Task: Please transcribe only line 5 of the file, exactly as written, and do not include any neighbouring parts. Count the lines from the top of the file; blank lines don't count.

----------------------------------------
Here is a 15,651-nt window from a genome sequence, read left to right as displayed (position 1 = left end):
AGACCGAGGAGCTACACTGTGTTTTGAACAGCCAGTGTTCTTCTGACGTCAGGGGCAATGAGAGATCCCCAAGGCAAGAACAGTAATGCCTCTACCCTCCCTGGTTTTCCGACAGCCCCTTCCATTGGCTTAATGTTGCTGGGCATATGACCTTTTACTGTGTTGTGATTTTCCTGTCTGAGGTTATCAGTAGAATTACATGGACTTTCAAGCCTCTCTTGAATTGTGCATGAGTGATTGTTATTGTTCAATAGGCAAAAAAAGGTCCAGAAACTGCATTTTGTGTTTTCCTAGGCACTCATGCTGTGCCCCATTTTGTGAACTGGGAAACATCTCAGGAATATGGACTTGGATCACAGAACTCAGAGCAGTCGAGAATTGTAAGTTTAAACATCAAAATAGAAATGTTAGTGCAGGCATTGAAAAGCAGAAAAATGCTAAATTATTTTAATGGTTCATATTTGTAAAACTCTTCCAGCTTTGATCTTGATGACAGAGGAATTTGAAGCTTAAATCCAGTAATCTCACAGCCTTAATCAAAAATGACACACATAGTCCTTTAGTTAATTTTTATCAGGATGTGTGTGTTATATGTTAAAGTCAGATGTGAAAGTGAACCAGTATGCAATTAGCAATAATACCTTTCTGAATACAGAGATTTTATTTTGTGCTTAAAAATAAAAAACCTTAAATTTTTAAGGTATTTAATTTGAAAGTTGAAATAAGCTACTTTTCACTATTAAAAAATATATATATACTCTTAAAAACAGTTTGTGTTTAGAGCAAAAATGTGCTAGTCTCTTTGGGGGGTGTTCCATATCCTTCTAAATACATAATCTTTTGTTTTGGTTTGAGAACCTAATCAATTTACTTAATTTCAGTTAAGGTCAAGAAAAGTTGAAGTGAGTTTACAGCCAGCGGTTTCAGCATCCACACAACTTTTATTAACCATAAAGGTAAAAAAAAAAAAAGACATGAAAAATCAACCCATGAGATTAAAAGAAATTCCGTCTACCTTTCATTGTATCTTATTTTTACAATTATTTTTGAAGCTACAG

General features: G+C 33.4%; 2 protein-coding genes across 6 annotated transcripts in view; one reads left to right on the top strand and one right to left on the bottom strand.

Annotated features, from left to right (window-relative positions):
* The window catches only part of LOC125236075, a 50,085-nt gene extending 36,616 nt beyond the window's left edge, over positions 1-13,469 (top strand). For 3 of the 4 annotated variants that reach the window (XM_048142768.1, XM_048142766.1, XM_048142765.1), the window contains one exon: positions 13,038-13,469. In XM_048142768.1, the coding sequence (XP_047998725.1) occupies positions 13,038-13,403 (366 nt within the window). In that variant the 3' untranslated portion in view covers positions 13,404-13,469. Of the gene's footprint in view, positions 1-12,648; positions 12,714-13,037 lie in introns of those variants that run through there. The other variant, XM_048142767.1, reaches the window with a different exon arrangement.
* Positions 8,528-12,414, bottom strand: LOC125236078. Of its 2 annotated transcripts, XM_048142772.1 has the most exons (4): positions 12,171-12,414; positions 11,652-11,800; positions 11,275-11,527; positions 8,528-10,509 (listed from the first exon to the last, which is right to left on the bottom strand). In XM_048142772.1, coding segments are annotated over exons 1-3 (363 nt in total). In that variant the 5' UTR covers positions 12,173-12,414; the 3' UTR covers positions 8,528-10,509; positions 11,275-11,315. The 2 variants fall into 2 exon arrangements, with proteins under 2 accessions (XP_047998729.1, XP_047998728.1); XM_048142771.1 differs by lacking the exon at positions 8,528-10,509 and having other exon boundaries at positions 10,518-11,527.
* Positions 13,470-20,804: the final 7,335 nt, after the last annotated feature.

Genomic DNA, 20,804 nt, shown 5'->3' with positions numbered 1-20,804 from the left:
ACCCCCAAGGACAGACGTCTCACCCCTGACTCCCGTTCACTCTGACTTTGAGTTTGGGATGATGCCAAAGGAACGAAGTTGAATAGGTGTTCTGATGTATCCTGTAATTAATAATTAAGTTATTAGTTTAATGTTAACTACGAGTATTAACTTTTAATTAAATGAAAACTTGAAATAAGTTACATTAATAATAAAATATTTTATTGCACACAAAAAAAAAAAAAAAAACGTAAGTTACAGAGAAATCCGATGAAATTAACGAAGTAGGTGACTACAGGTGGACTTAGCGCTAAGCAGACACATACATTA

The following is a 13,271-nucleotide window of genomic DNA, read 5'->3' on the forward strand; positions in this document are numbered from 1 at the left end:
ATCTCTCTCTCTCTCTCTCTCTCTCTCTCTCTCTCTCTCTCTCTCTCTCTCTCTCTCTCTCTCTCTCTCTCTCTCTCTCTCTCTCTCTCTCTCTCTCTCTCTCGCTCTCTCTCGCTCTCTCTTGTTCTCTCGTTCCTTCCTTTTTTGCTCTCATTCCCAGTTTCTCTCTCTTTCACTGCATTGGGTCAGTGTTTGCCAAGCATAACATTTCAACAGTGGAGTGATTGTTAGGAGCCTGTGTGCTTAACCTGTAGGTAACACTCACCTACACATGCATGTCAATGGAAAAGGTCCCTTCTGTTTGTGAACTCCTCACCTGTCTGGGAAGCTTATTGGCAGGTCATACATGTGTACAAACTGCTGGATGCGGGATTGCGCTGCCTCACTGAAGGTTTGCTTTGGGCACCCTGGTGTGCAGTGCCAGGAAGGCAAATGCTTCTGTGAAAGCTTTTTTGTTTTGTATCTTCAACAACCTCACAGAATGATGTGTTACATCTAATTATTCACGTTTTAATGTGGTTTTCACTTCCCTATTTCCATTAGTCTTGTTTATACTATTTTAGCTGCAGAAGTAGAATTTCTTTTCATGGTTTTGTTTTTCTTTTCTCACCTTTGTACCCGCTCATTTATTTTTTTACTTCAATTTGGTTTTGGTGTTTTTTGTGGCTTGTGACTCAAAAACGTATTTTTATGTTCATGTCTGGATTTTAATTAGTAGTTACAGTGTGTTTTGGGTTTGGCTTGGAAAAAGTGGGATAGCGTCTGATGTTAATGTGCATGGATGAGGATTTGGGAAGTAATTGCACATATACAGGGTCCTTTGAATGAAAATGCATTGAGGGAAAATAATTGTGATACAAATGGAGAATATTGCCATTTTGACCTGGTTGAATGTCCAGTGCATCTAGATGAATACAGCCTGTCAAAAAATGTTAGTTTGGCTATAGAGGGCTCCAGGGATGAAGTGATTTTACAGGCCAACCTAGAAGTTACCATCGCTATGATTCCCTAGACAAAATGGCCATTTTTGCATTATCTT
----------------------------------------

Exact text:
* The window catches only part of LOC125236075, a 50,085-nt gene extending 36,616 nt beyond the window's left edge, over positions 1-13,469 (top strand). For 3 of the 4 annotated variants that reach the window (XM_048142768.1, XM_048142766.1, XM_048142765.1), the window contains one exon: positions 13,038-13,469. In XM_048142768.1, the coding sequence (XP_047998725.1) occupies positions 13,038-13,403 (366 nt within the window). In that variant the 3' untranslated portion in view covers positions 13,404-13,469. Of the gene's footprint in view, positions 1-12,648; positions 12,714-13,037 lie in introns of those variants that run through there. The other variant, XM_048142767.1, reaches the window with a different exon arrangement.